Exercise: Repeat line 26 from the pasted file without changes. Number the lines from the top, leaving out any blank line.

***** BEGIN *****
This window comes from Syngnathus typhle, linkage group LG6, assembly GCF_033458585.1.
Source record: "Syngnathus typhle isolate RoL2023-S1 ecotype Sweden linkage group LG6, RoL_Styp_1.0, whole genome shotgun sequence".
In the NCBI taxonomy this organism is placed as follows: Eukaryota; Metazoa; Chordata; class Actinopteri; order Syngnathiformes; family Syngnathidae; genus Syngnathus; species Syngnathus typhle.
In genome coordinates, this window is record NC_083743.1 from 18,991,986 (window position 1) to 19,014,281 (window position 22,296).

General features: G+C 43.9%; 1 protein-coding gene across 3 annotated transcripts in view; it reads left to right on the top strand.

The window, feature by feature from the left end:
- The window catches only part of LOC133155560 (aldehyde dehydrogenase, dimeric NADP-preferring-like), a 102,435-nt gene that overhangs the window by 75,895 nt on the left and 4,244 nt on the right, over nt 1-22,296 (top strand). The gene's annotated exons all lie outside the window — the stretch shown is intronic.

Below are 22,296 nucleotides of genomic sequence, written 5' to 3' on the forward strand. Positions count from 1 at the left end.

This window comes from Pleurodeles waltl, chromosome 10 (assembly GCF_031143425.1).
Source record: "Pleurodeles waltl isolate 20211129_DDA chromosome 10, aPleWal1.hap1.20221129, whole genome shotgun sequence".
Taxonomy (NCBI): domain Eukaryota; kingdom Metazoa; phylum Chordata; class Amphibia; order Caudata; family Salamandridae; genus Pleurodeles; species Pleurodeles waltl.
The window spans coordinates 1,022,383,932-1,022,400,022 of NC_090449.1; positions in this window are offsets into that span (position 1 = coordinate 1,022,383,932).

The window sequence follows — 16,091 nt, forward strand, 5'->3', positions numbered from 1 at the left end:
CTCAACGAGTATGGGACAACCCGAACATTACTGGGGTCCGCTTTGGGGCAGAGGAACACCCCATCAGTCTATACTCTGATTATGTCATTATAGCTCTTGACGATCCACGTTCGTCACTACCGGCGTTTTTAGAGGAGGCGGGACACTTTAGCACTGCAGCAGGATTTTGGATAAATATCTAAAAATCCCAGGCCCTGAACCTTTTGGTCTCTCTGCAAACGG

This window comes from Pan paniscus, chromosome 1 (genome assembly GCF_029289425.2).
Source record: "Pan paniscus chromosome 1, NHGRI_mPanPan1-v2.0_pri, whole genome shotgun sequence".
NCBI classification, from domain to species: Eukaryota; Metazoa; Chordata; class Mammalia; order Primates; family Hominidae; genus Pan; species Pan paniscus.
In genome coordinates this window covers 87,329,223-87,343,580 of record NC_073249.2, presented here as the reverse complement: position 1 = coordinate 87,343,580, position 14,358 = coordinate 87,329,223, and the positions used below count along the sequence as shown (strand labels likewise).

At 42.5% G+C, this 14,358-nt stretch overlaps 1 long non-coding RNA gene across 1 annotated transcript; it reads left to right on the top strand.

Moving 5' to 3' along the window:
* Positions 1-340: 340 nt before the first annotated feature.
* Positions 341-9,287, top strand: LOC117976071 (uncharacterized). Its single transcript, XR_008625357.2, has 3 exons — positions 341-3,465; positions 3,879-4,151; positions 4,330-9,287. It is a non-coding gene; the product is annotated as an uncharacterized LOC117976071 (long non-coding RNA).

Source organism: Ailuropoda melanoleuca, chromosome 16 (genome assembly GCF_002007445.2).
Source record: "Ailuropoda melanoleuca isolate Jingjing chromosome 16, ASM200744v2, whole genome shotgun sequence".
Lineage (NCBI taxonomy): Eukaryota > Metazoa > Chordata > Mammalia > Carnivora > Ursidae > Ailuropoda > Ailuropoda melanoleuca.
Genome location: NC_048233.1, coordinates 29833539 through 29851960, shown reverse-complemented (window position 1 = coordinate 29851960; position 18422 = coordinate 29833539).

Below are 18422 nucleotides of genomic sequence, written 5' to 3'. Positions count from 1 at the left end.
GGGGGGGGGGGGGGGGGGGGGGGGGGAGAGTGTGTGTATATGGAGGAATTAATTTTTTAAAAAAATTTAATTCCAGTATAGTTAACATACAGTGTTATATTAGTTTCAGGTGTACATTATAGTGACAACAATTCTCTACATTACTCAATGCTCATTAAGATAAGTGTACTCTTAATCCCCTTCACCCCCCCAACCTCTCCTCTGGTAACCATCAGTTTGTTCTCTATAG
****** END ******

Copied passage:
Genome location: NC_048233.1, coordinates 29833539 through 29851960, shown reverse-complemented (window position 1 = coordinate 29851960; position 18422 = coordinate 29833539).